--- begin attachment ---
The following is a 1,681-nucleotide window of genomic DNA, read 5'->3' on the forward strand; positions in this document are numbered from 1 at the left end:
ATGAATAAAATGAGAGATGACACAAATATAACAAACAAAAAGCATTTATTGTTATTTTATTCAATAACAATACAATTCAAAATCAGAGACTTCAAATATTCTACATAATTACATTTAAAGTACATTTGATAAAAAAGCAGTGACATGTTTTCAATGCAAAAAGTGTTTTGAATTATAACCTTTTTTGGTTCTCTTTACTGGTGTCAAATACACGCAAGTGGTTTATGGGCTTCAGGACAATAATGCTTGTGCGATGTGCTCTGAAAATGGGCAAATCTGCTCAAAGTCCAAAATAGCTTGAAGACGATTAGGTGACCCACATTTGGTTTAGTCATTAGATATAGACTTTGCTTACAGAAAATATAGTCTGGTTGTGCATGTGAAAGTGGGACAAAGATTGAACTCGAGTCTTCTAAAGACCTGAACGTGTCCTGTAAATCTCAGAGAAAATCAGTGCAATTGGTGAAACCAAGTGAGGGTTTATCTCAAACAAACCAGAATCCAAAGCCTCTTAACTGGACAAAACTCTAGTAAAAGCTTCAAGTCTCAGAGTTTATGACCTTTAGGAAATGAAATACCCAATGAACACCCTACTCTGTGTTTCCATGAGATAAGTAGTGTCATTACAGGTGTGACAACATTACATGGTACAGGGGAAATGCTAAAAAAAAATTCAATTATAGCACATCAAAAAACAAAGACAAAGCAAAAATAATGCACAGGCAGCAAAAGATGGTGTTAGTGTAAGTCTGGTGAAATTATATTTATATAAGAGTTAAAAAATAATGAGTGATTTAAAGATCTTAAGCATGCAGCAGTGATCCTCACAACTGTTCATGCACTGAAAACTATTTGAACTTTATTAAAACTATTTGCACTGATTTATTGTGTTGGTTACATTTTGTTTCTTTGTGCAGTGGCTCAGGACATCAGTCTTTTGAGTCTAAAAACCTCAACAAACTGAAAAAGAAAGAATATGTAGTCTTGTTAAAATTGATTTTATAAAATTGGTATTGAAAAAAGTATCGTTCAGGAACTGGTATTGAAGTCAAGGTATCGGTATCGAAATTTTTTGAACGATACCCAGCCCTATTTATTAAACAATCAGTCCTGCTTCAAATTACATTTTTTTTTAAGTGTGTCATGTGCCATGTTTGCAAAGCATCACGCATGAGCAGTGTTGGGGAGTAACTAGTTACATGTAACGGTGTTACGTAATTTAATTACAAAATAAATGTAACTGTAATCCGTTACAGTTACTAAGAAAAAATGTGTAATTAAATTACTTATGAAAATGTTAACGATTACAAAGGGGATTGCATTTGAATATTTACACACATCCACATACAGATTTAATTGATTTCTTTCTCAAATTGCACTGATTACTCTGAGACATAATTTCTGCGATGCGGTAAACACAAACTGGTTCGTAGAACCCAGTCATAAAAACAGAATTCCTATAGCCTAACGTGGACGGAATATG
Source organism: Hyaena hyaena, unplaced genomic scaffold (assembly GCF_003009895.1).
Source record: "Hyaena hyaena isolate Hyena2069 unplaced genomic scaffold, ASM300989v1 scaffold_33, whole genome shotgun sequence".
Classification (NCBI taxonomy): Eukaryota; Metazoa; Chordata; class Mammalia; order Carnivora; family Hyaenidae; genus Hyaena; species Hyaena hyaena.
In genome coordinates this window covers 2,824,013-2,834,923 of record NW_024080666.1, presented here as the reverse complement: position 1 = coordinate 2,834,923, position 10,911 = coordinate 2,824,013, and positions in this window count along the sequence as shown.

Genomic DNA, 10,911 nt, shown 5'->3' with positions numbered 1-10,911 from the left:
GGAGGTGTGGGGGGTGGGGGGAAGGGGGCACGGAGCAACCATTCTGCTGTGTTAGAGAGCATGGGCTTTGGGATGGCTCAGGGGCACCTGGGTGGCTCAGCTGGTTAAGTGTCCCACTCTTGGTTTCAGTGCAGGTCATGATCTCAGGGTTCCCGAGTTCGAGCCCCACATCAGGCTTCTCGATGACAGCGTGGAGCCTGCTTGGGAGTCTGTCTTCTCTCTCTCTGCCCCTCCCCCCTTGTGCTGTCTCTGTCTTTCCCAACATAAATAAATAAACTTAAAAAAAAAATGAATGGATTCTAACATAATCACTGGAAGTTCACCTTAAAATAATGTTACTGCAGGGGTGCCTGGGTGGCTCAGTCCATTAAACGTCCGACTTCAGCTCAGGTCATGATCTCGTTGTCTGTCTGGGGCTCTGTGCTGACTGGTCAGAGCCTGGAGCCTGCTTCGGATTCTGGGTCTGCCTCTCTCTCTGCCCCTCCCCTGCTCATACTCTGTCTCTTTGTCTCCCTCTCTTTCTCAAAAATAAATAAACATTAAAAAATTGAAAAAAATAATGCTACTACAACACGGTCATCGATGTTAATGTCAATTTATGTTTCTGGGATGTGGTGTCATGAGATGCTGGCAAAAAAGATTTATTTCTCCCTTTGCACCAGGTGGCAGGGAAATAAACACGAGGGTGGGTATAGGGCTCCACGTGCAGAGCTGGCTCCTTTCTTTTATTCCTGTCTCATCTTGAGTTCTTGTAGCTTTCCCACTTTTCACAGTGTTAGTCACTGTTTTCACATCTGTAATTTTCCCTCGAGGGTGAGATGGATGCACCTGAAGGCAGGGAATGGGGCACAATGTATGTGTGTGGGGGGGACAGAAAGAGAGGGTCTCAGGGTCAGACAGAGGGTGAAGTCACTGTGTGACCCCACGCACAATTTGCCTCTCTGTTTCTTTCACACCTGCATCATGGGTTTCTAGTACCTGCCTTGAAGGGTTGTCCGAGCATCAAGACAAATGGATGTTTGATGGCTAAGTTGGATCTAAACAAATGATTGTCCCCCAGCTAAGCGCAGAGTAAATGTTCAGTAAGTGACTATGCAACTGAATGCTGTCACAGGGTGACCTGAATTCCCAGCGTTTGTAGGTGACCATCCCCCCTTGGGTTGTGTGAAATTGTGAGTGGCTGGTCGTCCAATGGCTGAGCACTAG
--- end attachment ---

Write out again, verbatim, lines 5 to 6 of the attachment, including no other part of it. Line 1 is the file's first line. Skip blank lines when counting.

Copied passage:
Classification (NCBI taxonomy): Eukaryota; Metazoa; Chordata; class Mammalia; order Carnivora; family Hyaenidae; genus Hyaena; species Hyaena hyaena.
In genome coordinates this window covers 2,824,013-2,834,923 of record NW_024080666.1, presented here as the reverse complement: position 1 = coordinate 2,834,923, position 10,911 = coordinate 2,824,013, and positions in this window count along the sequence as shown.